‘Mad Max: Fury Road’ Rocks Standards

Get Spiderman reboots outta here
By    May 20, 2015

mad-max

Fury Road is the 4th film in George Miller’s Mad Max saga and the only one I’ve seen, which is fine. Unlike flicks that exist to promote installments, Fury Road works on its own. The result–15 years in the making–is beautiful, near frame-to-frame obliteration deserving every sensational adjective around.

Immortan Joe (Hugh Keays-Byrne) is our villain, a decrepit white male with ancient values. He rules like Kony on high, employing an army of suicidal War Boys to chase our heroes on the Fury Road, resulting in what’s advertised: Some of the best, most acrobatic unpredictable action ever put on film. It’s so relentless that the first wave literally requires a blackout to let you catch your breath.

Then Max (Tom Hardy) and Furiosa (Charlize Theron) collide and we get a good look at Joe’s “wives.” You see, Furiosa fled with these women Joe had claimed as heir-bearers, and now Max is a threat to both them and their rig. Damsels in distress, barely dressed, breaking out of chastity belts. Also known as the exact scene you’d expect to see in a summer blockbuster, and Margaret Sixel, wife of George Miller and the film’s editor, knows that. So instead he destroys the patriarchal framework of the hero-led franchises you’ve come up on.



Consulted on set by Eve Ensler (author of The Vagina Monologues), the five wives shine with more depth than the titular star. There’s no spotlight on Max’s “Save-the-Day” moments. It’s not about him, it’s about redemption.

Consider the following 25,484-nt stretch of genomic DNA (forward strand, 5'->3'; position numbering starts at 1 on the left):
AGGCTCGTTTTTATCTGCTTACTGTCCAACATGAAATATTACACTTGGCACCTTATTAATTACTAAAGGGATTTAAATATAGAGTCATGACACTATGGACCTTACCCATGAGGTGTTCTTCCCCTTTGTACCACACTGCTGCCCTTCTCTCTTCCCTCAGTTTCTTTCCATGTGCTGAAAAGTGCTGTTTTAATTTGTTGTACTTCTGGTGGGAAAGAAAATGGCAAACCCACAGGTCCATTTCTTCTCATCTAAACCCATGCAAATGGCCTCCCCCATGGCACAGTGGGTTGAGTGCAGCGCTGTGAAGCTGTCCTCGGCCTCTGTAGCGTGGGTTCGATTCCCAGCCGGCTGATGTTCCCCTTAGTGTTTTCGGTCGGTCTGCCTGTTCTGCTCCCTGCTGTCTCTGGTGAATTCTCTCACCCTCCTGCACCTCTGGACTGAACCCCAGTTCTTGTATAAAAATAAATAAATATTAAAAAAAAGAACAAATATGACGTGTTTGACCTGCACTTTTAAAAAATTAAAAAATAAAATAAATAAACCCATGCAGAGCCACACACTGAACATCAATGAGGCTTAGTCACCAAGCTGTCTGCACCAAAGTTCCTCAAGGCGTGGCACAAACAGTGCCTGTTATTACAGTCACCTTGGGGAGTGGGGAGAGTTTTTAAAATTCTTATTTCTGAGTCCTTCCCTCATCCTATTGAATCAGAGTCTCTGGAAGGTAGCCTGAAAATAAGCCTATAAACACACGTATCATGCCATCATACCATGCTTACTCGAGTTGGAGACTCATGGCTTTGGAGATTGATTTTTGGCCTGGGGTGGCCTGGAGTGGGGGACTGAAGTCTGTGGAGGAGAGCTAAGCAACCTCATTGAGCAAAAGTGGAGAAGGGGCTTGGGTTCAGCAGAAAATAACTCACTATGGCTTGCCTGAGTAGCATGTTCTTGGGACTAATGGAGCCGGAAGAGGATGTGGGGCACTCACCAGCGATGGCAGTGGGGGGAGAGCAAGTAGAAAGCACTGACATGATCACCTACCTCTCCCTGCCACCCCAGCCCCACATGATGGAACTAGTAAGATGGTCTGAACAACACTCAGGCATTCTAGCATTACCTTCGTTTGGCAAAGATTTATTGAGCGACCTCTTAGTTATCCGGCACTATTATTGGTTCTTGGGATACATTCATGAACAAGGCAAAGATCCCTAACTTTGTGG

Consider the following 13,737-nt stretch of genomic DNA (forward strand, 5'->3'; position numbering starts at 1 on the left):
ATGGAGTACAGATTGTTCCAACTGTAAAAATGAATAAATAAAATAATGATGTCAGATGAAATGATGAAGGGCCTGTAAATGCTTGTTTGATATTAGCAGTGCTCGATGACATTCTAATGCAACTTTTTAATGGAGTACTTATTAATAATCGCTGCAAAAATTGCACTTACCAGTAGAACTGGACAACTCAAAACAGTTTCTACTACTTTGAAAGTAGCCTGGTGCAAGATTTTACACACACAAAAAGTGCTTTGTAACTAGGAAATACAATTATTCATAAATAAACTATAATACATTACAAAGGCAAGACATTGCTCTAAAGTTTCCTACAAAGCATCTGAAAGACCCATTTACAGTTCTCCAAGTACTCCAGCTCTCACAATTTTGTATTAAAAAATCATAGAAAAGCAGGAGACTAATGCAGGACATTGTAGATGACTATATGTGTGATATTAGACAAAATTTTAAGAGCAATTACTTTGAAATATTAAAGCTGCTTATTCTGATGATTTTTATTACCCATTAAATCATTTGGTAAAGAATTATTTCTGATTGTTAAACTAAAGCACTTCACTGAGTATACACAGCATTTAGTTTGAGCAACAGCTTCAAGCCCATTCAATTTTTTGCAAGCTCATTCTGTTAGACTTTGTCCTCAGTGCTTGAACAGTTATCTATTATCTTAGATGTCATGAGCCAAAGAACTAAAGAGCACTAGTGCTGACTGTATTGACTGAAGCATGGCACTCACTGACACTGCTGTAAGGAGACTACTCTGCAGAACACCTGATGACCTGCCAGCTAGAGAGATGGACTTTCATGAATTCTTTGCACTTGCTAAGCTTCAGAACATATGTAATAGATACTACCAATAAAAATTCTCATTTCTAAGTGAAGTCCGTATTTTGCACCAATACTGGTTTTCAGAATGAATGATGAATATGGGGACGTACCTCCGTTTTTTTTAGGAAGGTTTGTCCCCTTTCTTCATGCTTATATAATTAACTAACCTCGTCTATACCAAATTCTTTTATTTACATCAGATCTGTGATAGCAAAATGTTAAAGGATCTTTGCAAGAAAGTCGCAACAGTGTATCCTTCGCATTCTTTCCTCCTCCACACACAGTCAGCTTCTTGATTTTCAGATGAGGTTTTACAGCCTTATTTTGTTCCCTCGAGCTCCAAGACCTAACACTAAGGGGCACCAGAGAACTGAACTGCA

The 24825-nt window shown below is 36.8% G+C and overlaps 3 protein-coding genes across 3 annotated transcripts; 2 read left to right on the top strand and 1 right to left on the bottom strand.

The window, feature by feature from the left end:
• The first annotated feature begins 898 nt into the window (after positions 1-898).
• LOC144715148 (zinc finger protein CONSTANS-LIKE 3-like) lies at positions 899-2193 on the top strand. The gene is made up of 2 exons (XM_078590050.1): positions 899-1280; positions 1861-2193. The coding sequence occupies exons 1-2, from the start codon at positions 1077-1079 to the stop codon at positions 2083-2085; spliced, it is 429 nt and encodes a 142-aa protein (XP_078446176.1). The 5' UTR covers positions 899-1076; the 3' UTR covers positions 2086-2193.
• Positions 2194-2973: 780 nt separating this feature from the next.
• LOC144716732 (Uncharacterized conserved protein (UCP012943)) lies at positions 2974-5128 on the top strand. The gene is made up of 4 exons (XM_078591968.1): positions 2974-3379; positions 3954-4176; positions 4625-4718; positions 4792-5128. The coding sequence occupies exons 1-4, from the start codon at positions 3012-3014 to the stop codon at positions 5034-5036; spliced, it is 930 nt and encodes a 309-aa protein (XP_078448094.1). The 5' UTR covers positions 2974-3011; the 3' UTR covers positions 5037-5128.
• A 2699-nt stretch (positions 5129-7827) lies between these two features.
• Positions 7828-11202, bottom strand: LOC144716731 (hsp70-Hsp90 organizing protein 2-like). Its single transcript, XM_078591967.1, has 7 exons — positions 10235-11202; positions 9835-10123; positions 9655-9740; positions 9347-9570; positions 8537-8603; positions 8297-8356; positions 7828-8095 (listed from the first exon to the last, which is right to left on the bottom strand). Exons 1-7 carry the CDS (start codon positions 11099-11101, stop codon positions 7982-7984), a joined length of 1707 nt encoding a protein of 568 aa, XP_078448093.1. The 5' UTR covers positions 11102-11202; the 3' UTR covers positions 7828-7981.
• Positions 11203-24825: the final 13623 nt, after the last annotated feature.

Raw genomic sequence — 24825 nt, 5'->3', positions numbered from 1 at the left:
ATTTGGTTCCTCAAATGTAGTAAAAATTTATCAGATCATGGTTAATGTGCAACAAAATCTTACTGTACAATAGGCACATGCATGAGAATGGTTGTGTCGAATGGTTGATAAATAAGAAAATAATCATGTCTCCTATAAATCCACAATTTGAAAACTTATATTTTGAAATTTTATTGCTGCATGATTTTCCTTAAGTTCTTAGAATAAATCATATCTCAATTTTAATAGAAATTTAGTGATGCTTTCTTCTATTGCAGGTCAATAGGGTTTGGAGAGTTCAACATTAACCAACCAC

Their world’s been nuked to shit. Men are responsible, obviously. It’s echoed by battle sequences with the War Boys mindlessly huffing and hurtling themselves between Frankencars. Furiosa’s leadership can save them, but she’s repeatedly questioned by men. Enough is enough. On the rig, they’re all survivors following Furiosa’s orders. (“They” meaning: the wives, Max, Nux [Nicholas Hoult] and anyone else she befriends.)

In battle they have each others backs and carry their weight. There’s Top 10 plays for all involved without sexualization. Everything’s raw. It’s startling at first to see older women battling against these Cirque-du-Solei half-wits, but then I started to wonder, ‘why the fuck is this the first big-budget film to do it?’

It’s not overbearing, in fact there’s barely any dialogue. Miller let’s action amplify barbs while Director of Photography John Seale captures every ounce of these characters in his frames. Oh, and reserve Margaret Sixel the Oscar for editing what feels like the best two-hours a ticket could buy.

It’s everything you’ve heard and more. Worth writing a cliche-riddled post and worth telling all your friends about. A 70-year-old white dude from Australia made a feminist epic that doubles as the best movie of the year. He threw 150 cars at each other in a Namibian desert as a fuck you to CGI, speared Hollywood ageism with a flaming harpoon, and redefined what we should demand of female character writing. See it twice.